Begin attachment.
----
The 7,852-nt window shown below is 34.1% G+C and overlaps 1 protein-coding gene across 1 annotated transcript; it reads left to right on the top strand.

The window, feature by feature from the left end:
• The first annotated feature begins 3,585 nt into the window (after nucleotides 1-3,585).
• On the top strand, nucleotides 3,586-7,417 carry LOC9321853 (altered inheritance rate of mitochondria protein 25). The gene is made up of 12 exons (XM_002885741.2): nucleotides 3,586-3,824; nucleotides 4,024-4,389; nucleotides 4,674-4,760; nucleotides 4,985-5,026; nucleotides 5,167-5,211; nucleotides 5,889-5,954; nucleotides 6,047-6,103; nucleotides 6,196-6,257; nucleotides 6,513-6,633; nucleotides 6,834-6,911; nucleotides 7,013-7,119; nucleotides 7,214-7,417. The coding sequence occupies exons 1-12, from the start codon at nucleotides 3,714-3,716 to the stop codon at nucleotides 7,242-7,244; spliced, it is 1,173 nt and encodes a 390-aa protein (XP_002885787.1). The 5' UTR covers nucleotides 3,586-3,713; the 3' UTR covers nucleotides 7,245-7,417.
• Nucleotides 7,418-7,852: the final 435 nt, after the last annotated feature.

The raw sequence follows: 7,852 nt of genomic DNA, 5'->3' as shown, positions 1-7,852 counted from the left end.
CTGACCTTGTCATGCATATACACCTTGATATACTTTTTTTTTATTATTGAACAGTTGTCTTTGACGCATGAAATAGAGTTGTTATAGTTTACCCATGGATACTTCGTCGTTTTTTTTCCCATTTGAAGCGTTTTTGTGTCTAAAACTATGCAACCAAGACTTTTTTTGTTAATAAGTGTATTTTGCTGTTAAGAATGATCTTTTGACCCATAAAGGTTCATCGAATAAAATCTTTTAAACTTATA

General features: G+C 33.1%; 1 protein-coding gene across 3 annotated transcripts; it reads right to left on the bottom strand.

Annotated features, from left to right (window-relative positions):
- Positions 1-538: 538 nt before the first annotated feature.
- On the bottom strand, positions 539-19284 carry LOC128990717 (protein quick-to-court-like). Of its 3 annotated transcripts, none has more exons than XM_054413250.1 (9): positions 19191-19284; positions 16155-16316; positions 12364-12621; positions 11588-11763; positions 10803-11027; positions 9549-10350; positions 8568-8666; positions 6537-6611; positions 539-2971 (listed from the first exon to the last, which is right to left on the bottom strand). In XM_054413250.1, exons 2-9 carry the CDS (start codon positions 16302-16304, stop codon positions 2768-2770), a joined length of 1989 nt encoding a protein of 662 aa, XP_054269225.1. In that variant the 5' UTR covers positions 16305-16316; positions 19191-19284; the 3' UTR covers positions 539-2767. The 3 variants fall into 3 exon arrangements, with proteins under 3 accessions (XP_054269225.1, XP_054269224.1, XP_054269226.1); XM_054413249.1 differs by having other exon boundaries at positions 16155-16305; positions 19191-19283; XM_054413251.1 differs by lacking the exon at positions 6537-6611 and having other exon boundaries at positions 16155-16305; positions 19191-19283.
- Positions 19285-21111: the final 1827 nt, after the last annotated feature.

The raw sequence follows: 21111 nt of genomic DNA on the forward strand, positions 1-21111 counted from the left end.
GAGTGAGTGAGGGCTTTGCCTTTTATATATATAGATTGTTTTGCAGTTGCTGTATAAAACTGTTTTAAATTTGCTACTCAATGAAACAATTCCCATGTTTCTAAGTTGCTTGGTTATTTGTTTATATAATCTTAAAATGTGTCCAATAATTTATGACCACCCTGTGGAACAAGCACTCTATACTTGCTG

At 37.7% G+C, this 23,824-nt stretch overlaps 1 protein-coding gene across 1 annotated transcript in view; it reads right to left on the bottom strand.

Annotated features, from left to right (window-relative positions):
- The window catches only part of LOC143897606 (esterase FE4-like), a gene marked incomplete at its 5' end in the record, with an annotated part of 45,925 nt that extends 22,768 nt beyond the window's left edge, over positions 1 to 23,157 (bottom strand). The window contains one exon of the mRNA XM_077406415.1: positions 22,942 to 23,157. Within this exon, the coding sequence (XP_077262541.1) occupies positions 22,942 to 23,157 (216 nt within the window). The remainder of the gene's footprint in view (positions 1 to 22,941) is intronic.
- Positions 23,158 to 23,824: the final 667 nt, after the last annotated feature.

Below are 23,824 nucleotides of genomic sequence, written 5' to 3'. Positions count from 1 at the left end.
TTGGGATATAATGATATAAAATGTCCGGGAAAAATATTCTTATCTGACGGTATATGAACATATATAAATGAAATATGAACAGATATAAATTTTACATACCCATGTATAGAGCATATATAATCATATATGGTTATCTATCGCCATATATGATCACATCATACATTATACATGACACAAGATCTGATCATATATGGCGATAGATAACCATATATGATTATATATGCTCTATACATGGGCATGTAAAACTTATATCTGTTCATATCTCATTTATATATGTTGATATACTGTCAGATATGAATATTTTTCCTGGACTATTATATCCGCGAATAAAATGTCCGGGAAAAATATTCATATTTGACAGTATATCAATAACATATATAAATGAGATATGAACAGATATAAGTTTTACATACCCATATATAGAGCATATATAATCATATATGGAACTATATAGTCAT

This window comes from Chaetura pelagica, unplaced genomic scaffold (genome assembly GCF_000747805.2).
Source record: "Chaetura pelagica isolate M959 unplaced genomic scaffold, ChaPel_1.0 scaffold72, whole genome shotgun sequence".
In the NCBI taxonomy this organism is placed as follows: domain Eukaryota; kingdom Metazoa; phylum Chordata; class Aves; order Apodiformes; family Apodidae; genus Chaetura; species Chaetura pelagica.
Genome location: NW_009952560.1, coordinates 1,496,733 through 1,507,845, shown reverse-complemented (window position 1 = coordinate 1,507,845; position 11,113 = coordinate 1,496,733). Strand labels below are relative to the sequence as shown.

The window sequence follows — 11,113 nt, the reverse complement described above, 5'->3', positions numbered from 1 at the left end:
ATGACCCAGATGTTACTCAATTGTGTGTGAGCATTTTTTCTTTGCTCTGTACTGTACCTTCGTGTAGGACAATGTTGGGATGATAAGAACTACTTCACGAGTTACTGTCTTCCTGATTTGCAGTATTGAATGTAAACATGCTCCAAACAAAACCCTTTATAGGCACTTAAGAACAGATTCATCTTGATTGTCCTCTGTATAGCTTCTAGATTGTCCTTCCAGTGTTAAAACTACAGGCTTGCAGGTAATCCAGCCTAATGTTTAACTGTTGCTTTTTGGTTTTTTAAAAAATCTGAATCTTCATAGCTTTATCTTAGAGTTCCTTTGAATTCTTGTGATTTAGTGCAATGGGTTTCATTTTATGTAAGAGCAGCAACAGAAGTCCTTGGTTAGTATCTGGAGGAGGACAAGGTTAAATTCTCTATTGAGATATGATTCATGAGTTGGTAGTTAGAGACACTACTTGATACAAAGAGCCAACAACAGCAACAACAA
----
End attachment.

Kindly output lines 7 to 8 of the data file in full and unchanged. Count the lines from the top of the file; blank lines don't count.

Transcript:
CTGACCTTGTCATGCATATACACCTTGATATACTTTTTTTTTATTATTGAACAGTTGTCTTTGACGCATGAAATAGAGTTGTTATAGTTTACCCATGGATACTTCGTCGTTTTTTTTCCCATTTGAAGCGTTTTTGTGTCTAAAACTATGCAACCAAGACTTTTTTTGTTAATAAGTGTATTTTGCTGTTAAGAATGATCTTTTGACCCATAAAGGTTCATCGAATAAAATCTTTTAAACTTATA

General features: G+C 33.1%; 1 protein-coding gene across 3 annotated transcripts; it reads right to left on the bottom strand.